In case you haven’t heard, October is “Meet the Blind” Month. Although I’m not crazy about the name, I like the idea. So, here goes!

My name is Mollie, and I am blind. Many people are not aware that blindness exists on a spectrum. This means that people who are blind can have some functional vision and still be considered blind. I fall into this category, which is often referred to as having low vision. I am able to see glimpses of shapes, movement, and shadows out of a very restricted visual field. There isn’t really a good way to describe what I do and do not see. I have not always been blind. My vision loss has been progressive due to retinal degeneration. Because my brain, at one time, received much more visual information than it now does, it tries to compensate for what it thinks I should be seeing. So, instead of seeing large areas of black, as one might think, I see sparkles, pinwheels of light, and flashes in a kaleidoscope of movement all of the time. It’s not something I really think about. It’s just there.

I don’t see color, but I remember colors vividly. My favorite color is blue. I love all shades of blue. If I had to choose, royal blue is at the top of my list.

Sometimes I am blind in my dreams and sometimes I have perfect vision. I very often dream about beautiful starlit night skies. I suppose this is something I miss, but it is never something I think about until I have one of these dreams. I also dream about driving. I was once able to drive. Usually, in my dreams, I am driving my first car, a 1992 Pontiac Firebird. Usually, I realize I’m blind and shouldn’t be driving and then it becomes a nightmare of trying to blindly stop the car without incident!

I love, love, love to read! I am not a proficient Braille reader, but I will be someday. I enjoy audio books. I miss holding and reading physical books, but if my vision was restored tomorrow, I would listen to audio books. The narrators add such a wonderful element to the reading experience. Also, how else can you enjoy a great book while folding laundry or washing dishes?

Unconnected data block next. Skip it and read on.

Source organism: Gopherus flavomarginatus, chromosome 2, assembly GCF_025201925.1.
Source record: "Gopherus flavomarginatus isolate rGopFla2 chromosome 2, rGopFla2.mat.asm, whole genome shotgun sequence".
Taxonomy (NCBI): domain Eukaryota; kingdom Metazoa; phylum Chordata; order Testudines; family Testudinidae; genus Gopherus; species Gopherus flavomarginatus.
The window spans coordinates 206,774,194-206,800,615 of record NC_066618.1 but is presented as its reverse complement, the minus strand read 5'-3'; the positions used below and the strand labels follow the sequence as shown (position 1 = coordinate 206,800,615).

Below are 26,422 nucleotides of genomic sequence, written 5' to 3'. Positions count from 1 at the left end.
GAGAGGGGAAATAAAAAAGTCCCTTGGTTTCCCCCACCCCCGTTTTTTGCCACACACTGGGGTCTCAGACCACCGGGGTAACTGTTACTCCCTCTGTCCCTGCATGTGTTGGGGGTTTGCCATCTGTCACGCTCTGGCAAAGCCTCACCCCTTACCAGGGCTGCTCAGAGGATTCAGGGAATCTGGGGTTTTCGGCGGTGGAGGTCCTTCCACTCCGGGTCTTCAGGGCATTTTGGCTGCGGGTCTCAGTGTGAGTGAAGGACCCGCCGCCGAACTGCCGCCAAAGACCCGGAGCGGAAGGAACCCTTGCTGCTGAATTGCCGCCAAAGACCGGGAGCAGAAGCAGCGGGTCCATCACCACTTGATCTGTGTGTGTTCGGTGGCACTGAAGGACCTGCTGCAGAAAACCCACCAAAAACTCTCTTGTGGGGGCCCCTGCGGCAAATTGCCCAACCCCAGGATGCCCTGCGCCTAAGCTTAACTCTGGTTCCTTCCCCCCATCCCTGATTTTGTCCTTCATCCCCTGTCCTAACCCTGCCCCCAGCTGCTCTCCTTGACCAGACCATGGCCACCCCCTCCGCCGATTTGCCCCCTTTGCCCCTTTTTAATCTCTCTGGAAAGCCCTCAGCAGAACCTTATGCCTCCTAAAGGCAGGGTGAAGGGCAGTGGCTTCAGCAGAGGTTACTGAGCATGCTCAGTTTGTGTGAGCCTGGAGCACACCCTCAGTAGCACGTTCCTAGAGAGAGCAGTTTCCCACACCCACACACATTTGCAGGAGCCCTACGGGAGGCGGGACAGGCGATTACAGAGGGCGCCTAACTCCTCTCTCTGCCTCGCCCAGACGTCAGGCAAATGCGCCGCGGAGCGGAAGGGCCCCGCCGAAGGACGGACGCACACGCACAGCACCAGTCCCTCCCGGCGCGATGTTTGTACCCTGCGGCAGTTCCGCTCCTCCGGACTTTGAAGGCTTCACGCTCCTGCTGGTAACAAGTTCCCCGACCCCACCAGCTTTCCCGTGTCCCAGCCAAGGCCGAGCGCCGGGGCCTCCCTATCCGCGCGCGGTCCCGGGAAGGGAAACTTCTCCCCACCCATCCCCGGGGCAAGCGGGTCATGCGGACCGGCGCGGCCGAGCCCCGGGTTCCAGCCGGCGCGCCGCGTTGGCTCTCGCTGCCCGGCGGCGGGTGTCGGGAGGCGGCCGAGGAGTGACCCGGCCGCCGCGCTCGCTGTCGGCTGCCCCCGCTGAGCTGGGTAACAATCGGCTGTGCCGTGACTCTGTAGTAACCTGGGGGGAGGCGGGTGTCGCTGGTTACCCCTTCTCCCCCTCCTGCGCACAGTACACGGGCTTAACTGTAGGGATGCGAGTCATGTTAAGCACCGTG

I love clothes, accessories, and makeup. I rely on family, friends, and great sales associates along with internet research to stay on point with fashion and assist with shopping. My eyeliner is tattooed, which is the greatest beauty hack of all time. Some of my favorite days are at the salon with stylists who are wonderful about styling tips and always welcome me, along with my guide dog, into their hair and nail chairs.

Did I forget to mention that I use a guide dog? I have a gorgeous German Shepherd, a Seeing Eye dog named Boomer. It is a common misconception that all dogs who guide the blind are Seeing Eye dogs. Only dogs who are trained at The Seeing Eye in Morristown, NJ can really be called Seeing Eye dogs. It is the oldest dog guide school in the world. The partnerships they make, such as the one I have with Boomer, empower people who are blind to live more independent lives.

I am able to send and receive text messages. This is something I get asked a lot. Technology is amazing! My smart phone has built in accessibility features that allow me to use my phone for the same purposes you use one. Don’t be surprised to see me using Google maps, scrolling through social media, or placing an order on Amazon with my phone.

Finally, don’t feel nervous when talking to me! You don’t have to avoid certain phrases like, “Nice to see you”. I use these phrases too! So much of our vernacular is visual, it would be ridiculous to expect people to remove every phrase, metaphor, or idiom that references vision, sight, or eyes from their language. I promise I “won’t bat an eye” if you feel like you have slipped and used visual language!

Do you have questions about my life as a person who is blind? Here’s your chance! Ask away in the comments, or on DRA’s Facebook and Twitter accounts (be sure to use the hashtag #askMollie).

Mollie Hernandez is an advocate with Disability Rights Arkansas. Email Mollie (and say hi to Boomer) at mhernandez@disabilityrightsar.org.